I wrote this for my professional network, but I think working remotely could be a lifestyle for some people and definitely has a place on our blog. I personally love remote work, but I acknowledge it’s not for everyone. Here is a quick list of things you can do to maintain or improve your productivity while working from anywhere. Use work from home opportunities to demonstrate that even though you’re not physically in the office, you’re still invaluable.
Change into your work clothes
Studies have shown that what you wear affects your psychological processes. Going through the motion of getting ready in the morning and changing out of your pajamas will help you feel like you’re going to work and help you be more productive. Keeping a routine is key to your productivity. Also, should you end up on a video conference call, you won’t be caught in your pajamas.
Create a separate workspace
If you don’t have a spare room to use for an impromptu home office, you probably have a dining table or other flat surface that you can work on. Although it looks glamourous when visualizing it in your head, there isn’t much work you can accomplish sitting the couch or in bed, so I avoid working from there altogether. Couches do offer a nice change of scenery but that depends on the task at hand. It’s best to replicate a work station similar to the one you might have at the office.
Having a dedicated workspace also helps create a distinction between your work and personal time. It’s important to be mindful and create that separation. You have your dedicated work hours in an office– there’s no reason why it should be any different at home.
Schedule everything into your calendar, especially your lunch breaks
Scheduling helps with many things, but it especially helps create a distinction between work and personal time. It will get you up and away from your workspace, and it’ll help you master your schedule too.
Scheduling everything into your calendar helps communicate to your team members where you are or what you’re doing. I’ve always worked at organizations where our calendars are open and visible to anyone at the company. If a colleague wants to book a call with me, they can easily check my calendar.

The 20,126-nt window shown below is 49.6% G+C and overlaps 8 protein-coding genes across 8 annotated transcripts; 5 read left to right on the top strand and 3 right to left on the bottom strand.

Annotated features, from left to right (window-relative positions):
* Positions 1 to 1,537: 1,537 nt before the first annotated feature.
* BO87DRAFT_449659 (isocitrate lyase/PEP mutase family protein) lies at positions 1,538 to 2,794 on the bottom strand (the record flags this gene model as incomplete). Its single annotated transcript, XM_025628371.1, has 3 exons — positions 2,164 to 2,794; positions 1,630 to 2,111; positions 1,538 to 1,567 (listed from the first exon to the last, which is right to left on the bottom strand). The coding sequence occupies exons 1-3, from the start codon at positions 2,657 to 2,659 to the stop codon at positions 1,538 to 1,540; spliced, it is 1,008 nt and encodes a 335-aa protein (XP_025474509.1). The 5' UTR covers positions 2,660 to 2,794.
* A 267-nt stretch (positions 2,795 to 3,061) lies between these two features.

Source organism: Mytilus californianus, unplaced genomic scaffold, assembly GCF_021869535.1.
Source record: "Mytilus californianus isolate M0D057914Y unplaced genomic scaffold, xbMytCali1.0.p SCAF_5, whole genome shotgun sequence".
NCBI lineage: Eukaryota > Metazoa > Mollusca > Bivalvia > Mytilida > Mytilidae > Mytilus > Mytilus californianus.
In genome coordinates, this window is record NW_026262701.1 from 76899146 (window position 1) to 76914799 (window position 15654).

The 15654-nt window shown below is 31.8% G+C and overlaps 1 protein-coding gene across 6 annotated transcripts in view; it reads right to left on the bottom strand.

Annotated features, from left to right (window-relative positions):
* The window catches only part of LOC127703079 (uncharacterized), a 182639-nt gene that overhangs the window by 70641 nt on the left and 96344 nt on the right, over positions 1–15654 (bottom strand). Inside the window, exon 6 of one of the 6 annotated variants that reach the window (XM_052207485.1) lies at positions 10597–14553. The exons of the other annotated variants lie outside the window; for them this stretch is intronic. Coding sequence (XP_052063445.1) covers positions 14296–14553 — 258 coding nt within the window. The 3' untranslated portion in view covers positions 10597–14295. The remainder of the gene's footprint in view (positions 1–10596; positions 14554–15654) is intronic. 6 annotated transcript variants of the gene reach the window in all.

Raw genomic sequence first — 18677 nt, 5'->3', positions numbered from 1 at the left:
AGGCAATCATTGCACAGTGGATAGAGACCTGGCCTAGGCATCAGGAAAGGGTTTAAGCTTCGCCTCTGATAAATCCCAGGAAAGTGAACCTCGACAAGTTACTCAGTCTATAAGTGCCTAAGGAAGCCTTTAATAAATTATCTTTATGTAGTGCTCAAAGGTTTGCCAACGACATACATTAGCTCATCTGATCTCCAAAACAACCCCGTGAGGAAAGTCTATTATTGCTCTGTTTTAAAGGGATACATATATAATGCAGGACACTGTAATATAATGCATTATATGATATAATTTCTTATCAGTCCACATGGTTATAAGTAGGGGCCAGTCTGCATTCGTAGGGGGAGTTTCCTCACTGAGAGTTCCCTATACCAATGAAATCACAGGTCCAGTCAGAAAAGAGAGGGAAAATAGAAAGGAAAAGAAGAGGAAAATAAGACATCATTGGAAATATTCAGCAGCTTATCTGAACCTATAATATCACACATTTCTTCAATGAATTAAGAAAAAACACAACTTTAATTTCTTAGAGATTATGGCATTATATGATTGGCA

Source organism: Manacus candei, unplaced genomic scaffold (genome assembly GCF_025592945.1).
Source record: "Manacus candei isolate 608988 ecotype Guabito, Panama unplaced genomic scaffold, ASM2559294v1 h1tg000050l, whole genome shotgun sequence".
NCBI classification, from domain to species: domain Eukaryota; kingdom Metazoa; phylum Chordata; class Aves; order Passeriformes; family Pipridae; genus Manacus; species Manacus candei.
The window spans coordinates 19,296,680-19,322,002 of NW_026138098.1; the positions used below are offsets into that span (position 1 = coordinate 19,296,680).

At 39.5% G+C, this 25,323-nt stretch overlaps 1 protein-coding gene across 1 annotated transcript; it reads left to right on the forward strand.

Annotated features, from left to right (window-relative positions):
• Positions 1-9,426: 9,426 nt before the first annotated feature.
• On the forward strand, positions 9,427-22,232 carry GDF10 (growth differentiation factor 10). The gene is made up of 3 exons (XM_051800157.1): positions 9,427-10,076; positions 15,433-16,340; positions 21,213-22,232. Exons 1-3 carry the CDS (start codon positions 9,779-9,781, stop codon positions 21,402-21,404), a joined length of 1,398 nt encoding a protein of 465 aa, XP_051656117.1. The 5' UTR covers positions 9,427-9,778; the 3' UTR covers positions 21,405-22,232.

Natural breaks that happen in the office, like getting up to get a glass of water, going over to chat with a colleague won’t happen, so I find it easiest to schedule these small breaks into the calendar too. It helps to keep a sense of normalcy and routine when working somewhere different.
When you start to schedule everything into your calendar, you begin to master time management. You can start to schedule your priorities, as well as plan for downtime and your personal time. Remember: if you don’t make time, you won’t have time.
Over-communicate and learn to use all your communication channels effectively
When you are using Slack or other instant messaging platforms, don’t leave the recipient hanging with a “hey, you there?” If they respond immediately, great! If they don’t, type out your whole message for them to review and get back to you. Share as much information as you can, and try to think of any follow-up questions they may have for you, and leave that too.
If the text conversation is not getting you the answer you need, hop on a video conference call. It will save you so much time. For difficult conversations, video conference calls are a must. Text will not give you the context you need to proceed accordingly.